Bertrand Benoit of the Financial Times tries to penetrate the mystery of German Volksmusik:
Ten years ago I spent an evening with German relatives in a vast beer hall housed in a tent overlooking a snowy valley. The beer was good, but the musical accompaniment – bouncy, folksy brass- and-accordion fare played by four moustachioed men wearing lederhosen – was a violent assault on good taste. Or so I thought until I discovered that my companions were immersed in a powerful trance, tapping their feet, hugging strangers, and raising their tankards skywards every 20 seconds.
This was my first brush with Volksmusik, a melodic form whose mysteries are beyond the reach of anyone not born in Germanic culture. To the unitiated, it is the pinnacle of kitsch, bucolic nonsense put to simplistic, sickly sweet music. It is the tonal equivalent of wooden cuckoo clocks.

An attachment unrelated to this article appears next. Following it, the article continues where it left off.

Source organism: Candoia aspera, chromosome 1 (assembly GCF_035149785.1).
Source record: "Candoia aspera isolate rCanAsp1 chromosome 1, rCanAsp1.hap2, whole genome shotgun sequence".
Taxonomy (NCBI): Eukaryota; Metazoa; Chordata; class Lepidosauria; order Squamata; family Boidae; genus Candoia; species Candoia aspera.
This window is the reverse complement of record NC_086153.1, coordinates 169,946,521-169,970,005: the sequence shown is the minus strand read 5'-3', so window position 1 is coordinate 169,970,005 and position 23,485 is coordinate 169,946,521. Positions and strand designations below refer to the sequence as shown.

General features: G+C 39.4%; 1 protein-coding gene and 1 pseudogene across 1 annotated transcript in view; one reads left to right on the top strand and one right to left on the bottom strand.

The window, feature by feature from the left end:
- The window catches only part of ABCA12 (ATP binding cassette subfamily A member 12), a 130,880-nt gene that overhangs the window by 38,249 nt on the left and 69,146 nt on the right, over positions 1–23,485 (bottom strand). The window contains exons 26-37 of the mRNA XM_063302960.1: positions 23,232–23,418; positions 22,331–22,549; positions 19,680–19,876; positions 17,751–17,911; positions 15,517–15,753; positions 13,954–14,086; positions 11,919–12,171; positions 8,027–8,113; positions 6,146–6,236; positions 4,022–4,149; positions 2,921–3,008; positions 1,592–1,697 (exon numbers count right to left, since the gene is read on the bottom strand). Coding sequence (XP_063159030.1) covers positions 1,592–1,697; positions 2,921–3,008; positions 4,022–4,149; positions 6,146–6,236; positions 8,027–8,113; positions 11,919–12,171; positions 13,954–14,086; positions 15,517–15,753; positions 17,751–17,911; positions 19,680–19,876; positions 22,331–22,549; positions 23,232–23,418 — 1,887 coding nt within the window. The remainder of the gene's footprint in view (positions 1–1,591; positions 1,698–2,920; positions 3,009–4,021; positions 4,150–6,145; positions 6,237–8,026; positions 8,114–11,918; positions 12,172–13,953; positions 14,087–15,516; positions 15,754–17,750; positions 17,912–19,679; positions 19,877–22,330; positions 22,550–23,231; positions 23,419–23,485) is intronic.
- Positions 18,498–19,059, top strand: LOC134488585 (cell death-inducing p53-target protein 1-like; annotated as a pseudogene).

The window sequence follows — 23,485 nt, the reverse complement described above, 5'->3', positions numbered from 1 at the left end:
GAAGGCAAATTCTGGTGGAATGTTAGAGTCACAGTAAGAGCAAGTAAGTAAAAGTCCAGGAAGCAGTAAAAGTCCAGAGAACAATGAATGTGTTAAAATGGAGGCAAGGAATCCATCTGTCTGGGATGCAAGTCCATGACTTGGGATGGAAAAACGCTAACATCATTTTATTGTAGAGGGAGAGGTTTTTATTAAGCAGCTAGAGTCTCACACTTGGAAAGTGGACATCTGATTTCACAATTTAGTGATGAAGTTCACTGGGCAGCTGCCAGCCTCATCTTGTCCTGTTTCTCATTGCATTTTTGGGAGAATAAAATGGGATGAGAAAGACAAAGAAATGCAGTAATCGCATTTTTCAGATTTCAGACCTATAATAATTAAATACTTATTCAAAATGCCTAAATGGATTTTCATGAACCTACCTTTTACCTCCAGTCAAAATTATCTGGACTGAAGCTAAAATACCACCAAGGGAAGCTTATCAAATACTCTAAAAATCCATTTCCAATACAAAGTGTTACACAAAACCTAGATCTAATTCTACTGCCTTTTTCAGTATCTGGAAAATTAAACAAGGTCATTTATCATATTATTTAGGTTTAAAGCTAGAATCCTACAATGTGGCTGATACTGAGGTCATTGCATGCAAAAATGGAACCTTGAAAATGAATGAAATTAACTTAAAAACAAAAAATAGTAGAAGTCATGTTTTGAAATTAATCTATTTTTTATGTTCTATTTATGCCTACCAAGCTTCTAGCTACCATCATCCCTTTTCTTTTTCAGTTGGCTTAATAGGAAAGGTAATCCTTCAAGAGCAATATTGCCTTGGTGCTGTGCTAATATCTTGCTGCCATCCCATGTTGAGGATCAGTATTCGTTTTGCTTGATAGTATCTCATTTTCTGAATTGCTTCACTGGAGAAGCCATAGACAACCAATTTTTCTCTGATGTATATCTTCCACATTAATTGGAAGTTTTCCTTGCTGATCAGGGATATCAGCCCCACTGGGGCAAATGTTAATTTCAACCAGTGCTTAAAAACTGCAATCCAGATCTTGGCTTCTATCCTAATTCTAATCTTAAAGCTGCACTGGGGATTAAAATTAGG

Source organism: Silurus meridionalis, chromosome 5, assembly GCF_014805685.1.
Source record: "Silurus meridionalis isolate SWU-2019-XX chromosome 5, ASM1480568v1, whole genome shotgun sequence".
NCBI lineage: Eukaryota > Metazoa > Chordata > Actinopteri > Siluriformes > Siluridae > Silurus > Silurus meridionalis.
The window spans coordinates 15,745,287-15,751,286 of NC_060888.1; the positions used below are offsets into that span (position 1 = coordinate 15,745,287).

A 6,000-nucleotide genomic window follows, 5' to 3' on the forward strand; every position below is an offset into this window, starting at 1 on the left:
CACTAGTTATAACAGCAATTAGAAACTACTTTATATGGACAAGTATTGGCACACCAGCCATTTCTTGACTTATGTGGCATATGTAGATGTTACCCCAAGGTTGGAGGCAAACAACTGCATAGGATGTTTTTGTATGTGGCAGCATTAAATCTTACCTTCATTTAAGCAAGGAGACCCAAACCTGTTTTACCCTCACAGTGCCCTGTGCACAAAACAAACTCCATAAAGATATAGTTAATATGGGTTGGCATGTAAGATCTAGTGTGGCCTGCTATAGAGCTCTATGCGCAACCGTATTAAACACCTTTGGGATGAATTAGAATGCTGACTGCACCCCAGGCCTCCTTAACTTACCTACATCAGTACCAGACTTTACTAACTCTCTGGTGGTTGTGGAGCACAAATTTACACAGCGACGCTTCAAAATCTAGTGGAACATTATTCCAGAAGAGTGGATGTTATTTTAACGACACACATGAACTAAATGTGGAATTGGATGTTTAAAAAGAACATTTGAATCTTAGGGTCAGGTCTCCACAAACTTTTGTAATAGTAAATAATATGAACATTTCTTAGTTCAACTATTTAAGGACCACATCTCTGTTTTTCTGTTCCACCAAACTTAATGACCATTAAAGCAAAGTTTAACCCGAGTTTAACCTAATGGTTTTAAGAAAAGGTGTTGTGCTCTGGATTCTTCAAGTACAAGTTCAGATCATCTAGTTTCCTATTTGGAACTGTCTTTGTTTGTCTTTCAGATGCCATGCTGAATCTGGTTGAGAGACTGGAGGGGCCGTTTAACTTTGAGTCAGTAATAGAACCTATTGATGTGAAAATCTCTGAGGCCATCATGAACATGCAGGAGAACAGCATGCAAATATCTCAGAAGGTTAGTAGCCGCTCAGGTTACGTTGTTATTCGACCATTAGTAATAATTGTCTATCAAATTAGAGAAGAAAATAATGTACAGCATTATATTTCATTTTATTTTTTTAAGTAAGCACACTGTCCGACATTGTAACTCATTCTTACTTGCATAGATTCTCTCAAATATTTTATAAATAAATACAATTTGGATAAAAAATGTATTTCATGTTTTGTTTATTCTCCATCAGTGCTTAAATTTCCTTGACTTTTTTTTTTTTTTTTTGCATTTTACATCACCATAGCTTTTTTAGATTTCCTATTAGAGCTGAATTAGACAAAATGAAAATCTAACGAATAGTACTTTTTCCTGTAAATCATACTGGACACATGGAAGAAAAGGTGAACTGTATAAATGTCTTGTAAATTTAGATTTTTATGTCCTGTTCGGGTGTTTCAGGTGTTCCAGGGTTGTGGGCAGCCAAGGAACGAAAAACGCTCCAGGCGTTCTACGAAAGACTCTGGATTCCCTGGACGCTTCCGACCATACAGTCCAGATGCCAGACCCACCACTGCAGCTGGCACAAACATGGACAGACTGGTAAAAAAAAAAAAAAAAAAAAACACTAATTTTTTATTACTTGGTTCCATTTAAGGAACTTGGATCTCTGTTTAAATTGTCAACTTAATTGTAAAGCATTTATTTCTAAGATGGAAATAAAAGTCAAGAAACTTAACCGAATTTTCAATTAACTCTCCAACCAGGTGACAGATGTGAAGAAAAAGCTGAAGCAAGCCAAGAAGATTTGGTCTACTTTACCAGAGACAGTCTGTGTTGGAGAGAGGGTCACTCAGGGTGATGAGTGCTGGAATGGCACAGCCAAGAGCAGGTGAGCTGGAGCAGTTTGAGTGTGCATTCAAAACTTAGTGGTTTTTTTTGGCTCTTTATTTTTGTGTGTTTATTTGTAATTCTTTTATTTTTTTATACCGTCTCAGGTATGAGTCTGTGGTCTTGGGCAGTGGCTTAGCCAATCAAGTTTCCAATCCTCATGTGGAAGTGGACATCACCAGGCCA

Like most non-Germans, he comes to the conclusion that an ability to tolerate the many forms of German Volksmusik is probably an inherited genetic predisposition that non-Germans will never be able to acquire. He interviews Volksmusik impresario Hans Beierlein, who charmingly refers to himself as a "wholesaler of entertainment," and who has interesting things to say about why Volksmusik sounds the way it does, and why certain Germans love it so.
I learned from the article that Beierlein rescued the career of one of my personal favorites, Heino, "who, because of his strange albino looks and persistent (but incorrect) rumours about his reputedly right-wing leanings, had suffered from a near universal media boycott."